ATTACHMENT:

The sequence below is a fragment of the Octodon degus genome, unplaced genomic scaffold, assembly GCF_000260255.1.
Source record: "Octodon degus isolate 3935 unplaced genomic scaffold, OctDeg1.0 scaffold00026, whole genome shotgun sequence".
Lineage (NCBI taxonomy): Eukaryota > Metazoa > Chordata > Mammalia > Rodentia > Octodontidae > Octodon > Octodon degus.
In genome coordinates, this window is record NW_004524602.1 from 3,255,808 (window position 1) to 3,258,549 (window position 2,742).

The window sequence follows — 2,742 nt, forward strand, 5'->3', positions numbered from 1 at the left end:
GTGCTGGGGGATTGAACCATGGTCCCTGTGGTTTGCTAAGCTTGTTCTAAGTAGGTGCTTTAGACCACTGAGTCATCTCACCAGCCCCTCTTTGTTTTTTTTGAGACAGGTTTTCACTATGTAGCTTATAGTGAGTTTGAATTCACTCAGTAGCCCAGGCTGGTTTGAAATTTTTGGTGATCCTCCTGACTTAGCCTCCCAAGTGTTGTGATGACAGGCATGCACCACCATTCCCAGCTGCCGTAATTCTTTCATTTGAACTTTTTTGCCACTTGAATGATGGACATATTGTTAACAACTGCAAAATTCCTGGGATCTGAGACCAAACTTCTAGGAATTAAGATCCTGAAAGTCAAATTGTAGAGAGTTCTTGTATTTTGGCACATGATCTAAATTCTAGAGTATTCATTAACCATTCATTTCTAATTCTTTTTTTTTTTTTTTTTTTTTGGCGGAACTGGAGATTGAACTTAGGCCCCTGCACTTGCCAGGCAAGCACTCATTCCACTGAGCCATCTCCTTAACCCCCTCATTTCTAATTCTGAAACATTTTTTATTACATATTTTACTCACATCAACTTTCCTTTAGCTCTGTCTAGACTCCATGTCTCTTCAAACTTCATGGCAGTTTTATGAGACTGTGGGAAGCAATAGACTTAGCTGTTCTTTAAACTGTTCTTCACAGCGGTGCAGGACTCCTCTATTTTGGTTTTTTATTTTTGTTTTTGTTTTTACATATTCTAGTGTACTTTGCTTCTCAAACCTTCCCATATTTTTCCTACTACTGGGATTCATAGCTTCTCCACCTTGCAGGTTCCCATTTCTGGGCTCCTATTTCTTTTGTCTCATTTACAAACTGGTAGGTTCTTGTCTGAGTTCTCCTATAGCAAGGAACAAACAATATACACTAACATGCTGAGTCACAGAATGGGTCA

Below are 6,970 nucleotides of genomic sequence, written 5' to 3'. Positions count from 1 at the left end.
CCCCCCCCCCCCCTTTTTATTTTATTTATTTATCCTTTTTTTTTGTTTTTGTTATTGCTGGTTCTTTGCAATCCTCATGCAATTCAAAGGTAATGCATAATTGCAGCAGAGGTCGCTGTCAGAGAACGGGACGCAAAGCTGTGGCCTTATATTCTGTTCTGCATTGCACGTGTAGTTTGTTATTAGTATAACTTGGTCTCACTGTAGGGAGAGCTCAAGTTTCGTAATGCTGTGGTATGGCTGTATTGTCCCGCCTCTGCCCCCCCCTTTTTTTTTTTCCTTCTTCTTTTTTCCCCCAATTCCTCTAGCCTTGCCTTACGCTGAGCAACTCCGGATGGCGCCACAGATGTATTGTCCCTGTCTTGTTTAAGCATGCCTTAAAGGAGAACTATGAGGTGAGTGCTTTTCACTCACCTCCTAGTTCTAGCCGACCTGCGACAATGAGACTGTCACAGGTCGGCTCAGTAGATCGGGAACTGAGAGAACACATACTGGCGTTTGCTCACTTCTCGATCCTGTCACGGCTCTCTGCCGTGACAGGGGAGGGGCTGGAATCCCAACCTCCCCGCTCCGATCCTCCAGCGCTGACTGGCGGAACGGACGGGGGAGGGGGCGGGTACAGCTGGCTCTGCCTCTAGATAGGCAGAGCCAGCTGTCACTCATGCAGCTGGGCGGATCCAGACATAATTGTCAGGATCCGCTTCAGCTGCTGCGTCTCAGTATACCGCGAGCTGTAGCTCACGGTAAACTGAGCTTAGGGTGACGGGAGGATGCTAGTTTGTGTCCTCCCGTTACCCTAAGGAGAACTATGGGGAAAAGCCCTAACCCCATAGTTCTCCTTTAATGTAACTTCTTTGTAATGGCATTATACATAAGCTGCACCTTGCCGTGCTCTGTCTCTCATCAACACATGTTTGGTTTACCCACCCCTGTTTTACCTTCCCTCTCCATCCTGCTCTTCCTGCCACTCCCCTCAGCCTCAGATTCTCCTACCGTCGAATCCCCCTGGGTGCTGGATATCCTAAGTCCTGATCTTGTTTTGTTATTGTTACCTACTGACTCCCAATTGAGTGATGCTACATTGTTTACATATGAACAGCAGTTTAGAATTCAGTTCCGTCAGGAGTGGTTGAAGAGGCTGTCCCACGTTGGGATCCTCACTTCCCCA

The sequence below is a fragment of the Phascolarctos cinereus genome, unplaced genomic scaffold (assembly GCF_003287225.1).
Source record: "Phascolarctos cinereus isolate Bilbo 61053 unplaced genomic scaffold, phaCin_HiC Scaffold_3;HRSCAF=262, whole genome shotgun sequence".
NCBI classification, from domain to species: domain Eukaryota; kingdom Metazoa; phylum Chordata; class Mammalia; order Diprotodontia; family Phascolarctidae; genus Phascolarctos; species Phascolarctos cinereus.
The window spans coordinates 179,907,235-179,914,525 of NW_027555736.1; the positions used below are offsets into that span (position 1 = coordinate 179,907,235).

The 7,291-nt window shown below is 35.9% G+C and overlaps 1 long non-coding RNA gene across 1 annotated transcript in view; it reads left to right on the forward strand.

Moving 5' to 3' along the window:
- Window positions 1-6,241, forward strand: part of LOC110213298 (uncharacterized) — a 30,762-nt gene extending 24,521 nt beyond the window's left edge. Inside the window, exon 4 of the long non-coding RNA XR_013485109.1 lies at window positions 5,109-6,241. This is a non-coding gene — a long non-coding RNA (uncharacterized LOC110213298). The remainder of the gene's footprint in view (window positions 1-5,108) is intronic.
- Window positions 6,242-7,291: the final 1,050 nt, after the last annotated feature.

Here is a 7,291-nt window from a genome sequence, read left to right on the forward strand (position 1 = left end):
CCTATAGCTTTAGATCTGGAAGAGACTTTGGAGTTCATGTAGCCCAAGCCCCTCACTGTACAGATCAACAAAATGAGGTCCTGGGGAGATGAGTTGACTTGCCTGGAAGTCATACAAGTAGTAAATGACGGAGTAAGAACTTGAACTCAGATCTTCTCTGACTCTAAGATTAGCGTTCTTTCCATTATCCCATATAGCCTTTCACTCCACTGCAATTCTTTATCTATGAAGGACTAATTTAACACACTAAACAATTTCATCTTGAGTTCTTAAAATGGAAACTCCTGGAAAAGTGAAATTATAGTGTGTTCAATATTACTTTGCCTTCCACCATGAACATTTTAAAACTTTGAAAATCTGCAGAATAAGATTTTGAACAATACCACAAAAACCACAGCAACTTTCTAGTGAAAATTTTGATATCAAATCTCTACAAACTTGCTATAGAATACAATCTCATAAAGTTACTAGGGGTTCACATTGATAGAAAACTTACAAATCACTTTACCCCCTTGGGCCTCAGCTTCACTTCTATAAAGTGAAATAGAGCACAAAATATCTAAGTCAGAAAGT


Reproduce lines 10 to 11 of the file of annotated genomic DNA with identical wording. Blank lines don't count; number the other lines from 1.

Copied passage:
Source record: "Phascolarctos cinereus isolate Bilbo 61053 unplaced genomic scaffold, phaCin_HiC Scaffold_3;HRSCAF=262, whole genome shotgun sequence".
NCBI classification, from domain to species: domain Eukaryota; kingdom Metazoa; phylum Chordata; class Mammalia; order Diprotodontia; family Phascolarctidae; genus Phascolarctos; species Phascolarctos cinereus.